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Country Discussion Topics
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Saskatoon Berries - what are they called south of the border ???
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Alberta Mike    Posted 06-20-2001 at 06:42:28       [Reply]  [Send Email]
Saskatoon Berries are a summer staple up here in western Canada. A lot of commercial growers have started growing them as well but most of us still find them along the roadsides and in the woods. They make maybe the best pies known to mankind. Actually, there is a city in the province next door (Saskatchewan) that is called Saskatoon. Anyways, somehow I don't think the berries are called Saskatoons everywhere. Even down in Eastern Canada, I think they go by another name. If you know, maybe drop a note here.


JoeK    Posted 06-20-2001 at 07:48:07       [Reply]  [No Email]
Depending on area,following found:
Saskatoon Berry
Service Berry
Juneberry
Rosaceae
Sometimes prefaced by "Western" in first 3


Douglas Stewart    Posted 08-11-2001 at 08:23:27       [Reply]  [Send Email]
In my hometown of Olalla, British columbia, they are known as "Olallies" or "Olallie Berries" Although some new locals believe that the berries are named for the town, I believe it is the other way around, and my roots in the town extend back to when the town was born. The name "Olallie" either comes from the Salishan Okanagan language which is spoken by the Okanagan aboriginal peoples, or from the Chinook jargon, which was an aboriginal "common" trade language in the Pacific Northwest. If that is the case, it may have been spoken in the U.S.. I live on the east coast now, in New Brunswick, and here the berries are known as either "June Plums," "Indian Plums'" or "Indian Berries." To my surprise, I have seen trees (not bushes) of the berries with trunks of more than a foot in diameter, although this is rare. Now this may surpise some, but I do know an Olallie when I see one. However, mostly the berries grow on bushes, just like they do in B.C.. I hope that this rather wordy reply is interesting, if not useful.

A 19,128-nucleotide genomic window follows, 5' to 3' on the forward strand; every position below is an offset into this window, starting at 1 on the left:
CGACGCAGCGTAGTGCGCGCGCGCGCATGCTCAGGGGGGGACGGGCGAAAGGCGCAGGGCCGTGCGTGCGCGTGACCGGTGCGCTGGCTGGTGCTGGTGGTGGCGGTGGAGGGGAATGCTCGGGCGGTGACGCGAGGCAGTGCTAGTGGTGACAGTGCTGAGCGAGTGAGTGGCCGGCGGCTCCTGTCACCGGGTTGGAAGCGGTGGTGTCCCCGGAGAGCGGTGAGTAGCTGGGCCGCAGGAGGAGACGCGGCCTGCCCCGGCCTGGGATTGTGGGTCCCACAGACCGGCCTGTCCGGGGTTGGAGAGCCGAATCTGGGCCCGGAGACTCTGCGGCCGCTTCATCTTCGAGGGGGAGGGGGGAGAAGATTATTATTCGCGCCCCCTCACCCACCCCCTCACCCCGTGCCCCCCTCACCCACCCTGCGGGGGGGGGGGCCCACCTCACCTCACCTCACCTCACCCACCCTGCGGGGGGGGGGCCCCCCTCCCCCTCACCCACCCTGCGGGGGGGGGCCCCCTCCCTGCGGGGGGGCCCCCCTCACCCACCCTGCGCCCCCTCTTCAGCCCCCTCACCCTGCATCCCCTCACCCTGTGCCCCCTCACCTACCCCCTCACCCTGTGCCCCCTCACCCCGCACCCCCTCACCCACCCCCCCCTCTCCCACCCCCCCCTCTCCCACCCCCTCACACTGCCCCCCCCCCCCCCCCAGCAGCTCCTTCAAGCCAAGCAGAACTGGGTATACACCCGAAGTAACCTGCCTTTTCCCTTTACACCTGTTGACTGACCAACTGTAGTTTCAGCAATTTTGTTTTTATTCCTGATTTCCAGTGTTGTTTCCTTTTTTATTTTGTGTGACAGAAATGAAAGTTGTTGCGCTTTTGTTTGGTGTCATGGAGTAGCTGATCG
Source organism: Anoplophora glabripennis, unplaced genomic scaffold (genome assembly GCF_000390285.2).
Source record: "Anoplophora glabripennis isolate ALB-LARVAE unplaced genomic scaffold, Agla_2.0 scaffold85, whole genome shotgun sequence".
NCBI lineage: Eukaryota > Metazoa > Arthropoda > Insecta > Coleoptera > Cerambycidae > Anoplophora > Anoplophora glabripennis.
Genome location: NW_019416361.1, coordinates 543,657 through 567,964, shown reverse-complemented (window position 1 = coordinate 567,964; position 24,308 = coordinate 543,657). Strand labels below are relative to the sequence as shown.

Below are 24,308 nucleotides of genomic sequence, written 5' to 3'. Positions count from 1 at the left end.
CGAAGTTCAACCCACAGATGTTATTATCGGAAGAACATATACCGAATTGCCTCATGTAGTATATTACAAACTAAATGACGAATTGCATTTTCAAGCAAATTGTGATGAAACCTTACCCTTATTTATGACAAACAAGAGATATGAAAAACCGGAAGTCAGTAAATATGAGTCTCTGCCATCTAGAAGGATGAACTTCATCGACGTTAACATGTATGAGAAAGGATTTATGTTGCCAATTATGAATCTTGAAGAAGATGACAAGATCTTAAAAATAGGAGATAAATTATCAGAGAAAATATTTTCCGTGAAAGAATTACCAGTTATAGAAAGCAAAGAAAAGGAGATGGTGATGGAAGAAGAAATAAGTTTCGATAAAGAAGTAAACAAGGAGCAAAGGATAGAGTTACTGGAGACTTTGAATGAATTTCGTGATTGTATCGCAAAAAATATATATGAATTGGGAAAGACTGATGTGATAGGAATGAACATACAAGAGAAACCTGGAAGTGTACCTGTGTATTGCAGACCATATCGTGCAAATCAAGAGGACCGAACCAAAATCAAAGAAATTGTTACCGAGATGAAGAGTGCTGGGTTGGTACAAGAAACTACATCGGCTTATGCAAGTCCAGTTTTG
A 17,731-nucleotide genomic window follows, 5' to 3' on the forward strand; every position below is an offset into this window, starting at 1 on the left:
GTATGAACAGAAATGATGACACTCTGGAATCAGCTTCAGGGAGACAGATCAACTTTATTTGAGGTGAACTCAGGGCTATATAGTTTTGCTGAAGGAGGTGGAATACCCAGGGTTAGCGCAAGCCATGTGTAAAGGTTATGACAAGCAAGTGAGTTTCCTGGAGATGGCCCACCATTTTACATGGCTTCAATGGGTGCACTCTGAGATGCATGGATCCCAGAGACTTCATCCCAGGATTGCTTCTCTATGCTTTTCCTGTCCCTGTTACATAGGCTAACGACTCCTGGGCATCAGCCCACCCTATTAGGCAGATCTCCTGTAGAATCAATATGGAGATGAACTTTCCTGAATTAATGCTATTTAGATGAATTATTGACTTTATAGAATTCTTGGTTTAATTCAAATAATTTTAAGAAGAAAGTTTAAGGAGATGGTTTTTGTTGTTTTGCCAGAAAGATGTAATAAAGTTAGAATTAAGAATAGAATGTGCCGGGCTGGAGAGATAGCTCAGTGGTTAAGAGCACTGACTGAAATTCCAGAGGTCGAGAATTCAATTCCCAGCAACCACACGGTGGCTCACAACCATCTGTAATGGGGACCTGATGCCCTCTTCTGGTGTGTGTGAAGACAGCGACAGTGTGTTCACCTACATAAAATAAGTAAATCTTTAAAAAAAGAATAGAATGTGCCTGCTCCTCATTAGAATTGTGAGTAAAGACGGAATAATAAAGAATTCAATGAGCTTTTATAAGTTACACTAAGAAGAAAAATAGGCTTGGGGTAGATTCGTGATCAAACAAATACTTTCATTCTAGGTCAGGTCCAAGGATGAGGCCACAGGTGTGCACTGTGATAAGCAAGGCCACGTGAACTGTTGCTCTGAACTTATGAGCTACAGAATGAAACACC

PS. My mother used to can the berries, with rhubarb. About 4 parts berries to 1 part rhubarb by volume, with sugar syrup to sweeten. She also used this recipe in pies. Both were incredible!!!


JoeK .....or Latin    Posted 06-20-2001 at 07:53:56       [Reply]  [No Email]
Amelanchier alnifolia


JoeK    Posted 06-20-2001 at 18:02:10       [Reply]  [No Email]
I couldn't find the funny-slanty button on my keyboard,these old kerosene fired ones lack some features.Just lean sideways and squint yer eyes a bit....No PHD here just a lot of BS and a massive search engine reference capability.


Alberta Mike    Posted 06-20-2001 at 16:51:14       [Reply]  [Send Email]
Now Joe, don't you go tellin' me you got yer PhD in all that botanical stuff. But your answer is a good one, and no ands, ifs, or buts. Now, isn't a scientific name supposed to be either underlined or in italics? Not criticizing at all but just had a flashback to some biology course from 35 years ago. See ya !!!


Saskatoon friend    Posted 01-25-2002 at 13:31:35       [Reply]  [No Email]
I believe they are called Juneberries


Wolf    Posted 06-20-2001 at 07:36:43       [Reply]  [No Email]
Got a pic?????


Danny in CO    Posted 06-21-2001 at 08:20:31       [Reply]  [Send Email]
To heck with a pic, gotta pie!


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